Heavy Metal is CanceledThe Dark Herald
Way back in the Before Internet Times, meaning the Seventies and Eighties because who cares about the seriously Before Internet Times that proceeded that, if you were a comic book fan and you were curious about European comics your options were:
- Pretend there was no such thing as European comics
- Try to get a semester overseas thing.
- Join the military and hope you didn’t get posted in New Mexico
- Buy a copy of Heavy Metal.
There is an internet rumor that Heavy Metal magazine was based on the French magazine Metal Hurlant and they mistranslated the name. That is actually possible Hurlant translates to howling or screaming. I had a friend in college who was convinced that Metal Hurlant meant “Throwing Metal” and I absolutely could not convince him that that would have been Metal
Truthfully, the name is a little hard to pin down no matter what Wikipedia says. The “Heavy” part probably comes from the drug-addled late sixties-early seventies alt-definition of the word.
Hippie One (in a dreamy state): Hey man, dig it. My fingers can touch anything but themselves. Oh wait, they ca-a-a-a-a-n.
Hippie Two (equally out there): That’s heav-vy man.
God, I hated the hippies. Anyway, that is undoubtedly where the first word came from and the Metal part was already there from the French magazine.
In case you were wondering the music was already a thing.
Regardless, Heavy Metal and The Savage Sword of Conan were the two of the three magazines that I was specifically forbidden to get anywhere near. The third was Mad magazine for some reason and of the three Mad was biggest disappointment when I finally got my hands on it.
There is no getting around it, Heavy Metal did have a seventies drug culture vibe attached to it. Basically, because both the artists and the readers were both seriously into it. That said, you could find kinds of stories there that you absolutely couldn’t in American comic books.
There was plenty of horror and science fiction that was geared towards adults because European comics weren’t sandbagged by Fredrick Wertham’s Seduction of the Innocent. There was no Euro version of the Comic Book Code strong-arming the industry into being only acceptable for eleven-year-olds and below.
Heavy Metal was pretty heavy on flesh and blood. That said, it didn’t really wallow in it… For the most part.
The best-known story from its first incarnation was Den. A fairly obvious fanfic comic book of Edgar Rice Burroughs’ John Carter books. Den was transported by bullshit means to the world of Neverwhere and is transformed into a nude bodybuilder who is BIG.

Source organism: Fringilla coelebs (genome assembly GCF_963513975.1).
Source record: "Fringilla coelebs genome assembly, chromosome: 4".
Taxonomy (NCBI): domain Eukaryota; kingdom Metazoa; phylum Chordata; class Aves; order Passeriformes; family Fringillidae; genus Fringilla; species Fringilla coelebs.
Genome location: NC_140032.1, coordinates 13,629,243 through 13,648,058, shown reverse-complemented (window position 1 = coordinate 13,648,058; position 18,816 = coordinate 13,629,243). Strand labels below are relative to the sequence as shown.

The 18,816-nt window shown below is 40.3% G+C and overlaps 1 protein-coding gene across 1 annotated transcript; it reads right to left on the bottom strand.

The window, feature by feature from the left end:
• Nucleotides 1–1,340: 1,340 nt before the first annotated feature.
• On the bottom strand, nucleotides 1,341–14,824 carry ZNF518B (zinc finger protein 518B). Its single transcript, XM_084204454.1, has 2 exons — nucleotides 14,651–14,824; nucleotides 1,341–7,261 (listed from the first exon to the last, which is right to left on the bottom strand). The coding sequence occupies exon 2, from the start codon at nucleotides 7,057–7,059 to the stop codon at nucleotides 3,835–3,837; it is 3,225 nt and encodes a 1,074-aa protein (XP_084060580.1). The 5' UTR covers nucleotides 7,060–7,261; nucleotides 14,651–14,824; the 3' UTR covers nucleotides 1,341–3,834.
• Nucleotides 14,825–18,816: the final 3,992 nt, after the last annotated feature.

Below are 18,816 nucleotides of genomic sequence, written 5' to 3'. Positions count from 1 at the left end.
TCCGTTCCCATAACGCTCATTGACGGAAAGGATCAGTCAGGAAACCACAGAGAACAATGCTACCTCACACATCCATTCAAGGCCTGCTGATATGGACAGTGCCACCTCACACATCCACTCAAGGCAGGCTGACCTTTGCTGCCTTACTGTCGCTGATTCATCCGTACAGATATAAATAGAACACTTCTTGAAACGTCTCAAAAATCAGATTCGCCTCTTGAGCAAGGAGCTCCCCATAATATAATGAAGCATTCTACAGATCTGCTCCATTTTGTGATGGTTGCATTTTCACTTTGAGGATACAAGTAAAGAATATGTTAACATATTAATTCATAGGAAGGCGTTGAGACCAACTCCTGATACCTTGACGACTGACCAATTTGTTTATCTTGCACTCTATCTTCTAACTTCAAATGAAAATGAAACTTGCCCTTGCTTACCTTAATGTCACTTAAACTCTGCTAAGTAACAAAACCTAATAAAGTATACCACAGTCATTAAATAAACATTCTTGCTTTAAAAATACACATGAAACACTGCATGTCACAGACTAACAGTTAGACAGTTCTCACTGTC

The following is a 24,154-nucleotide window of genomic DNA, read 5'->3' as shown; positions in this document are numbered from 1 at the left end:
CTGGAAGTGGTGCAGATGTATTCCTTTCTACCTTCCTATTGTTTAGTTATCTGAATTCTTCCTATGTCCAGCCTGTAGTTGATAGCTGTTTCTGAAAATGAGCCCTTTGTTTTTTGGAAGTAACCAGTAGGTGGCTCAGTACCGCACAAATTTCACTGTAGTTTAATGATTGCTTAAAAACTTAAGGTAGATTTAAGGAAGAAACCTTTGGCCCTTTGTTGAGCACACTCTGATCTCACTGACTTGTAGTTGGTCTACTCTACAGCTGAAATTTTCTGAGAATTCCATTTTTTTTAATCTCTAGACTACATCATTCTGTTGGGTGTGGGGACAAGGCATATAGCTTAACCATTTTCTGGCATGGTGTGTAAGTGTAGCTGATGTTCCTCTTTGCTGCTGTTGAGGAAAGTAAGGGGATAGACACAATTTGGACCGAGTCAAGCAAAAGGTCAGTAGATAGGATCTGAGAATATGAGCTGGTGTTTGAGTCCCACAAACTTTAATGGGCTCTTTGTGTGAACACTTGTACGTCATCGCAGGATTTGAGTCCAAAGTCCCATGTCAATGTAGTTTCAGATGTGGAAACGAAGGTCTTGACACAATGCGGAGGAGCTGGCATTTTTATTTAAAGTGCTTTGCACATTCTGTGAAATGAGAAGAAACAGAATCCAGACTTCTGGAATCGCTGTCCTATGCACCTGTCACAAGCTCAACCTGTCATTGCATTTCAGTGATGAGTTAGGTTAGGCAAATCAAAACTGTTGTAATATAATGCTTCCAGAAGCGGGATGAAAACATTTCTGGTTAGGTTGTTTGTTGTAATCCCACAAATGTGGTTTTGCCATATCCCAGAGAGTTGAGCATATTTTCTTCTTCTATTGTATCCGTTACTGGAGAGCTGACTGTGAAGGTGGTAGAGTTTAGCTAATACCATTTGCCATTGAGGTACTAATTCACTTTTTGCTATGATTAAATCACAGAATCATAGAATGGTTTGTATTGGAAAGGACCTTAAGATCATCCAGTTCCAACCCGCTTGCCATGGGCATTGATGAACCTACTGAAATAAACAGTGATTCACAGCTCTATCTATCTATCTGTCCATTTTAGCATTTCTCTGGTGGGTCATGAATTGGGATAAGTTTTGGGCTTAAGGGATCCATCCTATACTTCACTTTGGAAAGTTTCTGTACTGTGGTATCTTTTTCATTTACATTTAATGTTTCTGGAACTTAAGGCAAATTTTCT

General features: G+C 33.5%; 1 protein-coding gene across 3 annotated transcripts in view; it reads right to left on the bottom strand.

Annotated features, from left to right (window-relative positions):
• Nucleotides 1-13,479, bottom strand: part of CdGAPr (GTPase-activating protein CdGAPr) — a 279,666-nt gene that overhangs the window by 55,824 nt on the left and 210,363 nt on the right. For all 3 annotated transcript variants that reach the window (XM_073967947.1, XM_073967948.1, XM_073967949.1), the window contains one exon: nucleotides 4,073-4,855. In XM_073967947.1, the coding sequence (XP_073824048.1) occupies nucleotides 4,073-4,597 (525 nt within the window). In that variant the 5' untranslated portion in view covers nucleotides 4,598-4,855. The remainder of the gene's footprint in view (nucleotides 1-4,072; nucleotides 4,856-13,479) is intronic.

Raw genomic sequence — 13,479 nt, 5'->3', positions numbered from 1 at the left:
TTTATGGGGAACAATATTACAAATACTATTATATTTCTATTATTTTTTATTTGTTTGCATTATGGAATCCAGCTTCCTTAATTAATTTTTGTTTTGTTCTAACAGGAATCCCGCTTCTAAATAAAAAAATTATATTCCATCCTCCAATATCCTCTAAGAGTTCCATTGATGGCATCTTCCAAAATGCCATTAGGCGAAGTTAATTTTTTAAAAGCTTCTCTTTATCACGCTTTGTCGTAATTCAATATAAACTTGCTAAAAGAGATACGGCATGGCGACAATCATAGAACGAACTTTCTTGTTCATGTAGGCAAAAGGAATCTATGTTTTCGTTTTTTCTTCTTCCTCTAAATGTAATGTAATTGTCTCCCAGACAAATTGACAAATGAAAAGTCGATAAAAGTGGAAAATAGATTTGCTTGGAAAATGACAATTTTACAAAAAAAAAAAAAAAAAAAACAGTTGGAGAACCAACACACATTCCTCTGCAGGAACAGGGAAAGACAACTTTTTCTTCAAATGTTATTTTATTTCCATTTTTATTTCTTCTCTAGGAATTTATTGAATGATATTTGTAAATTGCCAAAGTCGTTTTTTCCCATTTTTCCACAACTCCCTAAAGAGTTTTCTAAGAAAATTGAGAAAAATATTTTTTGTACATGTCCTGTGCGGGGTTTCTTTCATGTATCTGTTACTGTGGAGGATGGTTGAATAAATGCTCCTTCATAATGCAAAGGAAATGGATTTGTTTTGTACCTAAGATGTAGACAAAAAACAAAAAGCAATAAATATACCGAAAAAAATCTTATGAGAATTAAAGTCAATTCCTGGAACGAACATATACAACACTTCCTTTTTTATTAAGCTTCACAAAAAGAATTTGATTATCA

Basically, an unbridled masculine fantasy with fairly decent artwork.
It reached its pop culture high water mark with Ivan Reitman’s 1982 animated feature of the same name. Heavy Metal was kind of a gold dust video title because the producers screwed up the rights to the soundtrack and thus couldn’t put the movie on videotape until the 1990s.
The problem with Heavy Metal was that it was a little too Boomer-centric and couldn’t really attract Generation X’s attention. Some of us liked it but the Indy comic book scene in the 80s kind of blew it out of the water. It dropped down to a quarterly. Then in 1992 Kevin Eastman of Ninja Turtles fame bought it up and kept it on life support until 2014 when it was sold to music producer David Boxenbaum.
In 2019 David Erwin of DC Comics was brought on board and its terminal descent began. The contagion of American comics was allowed to infect a new company called Heavy Metal Entertainment. Domestic artists and writers from the US comic book industry were brought on board and proceeded to do to Heavy Metal what they had done to Marvel, DC, IDW, and Dark Horse.
The best-known example was the new and improved Tarna.
Tarna was one of the magazine’s best-known masthead characters.
Tarna was usually depicted wearing a fighting bikini.
But when the Woke regime took over she started wearing an armored modesty burka.
Following the modern comics playbook, the magazine attacked its fans for objecting on social media.
The sales cratered. In the past year, there have been frequent complaints by freelancers of not getting paid on time or at all, and people who paid pre-orders never getting their books. Massive took over publication with a reboot prophetically called, Heavy Metal Volume 1: The Death of Heavy Metal.
Massive was publishing the last of Heavy Metal Entertainment’s commitments before their own work began but they clearly decided this mess was such a complete mess that the only thing they can do is just walk away from it all.
Which they have done. Heavy Metal Entertainment has not been available for comment and has made no statements. Meaning it’s done for good.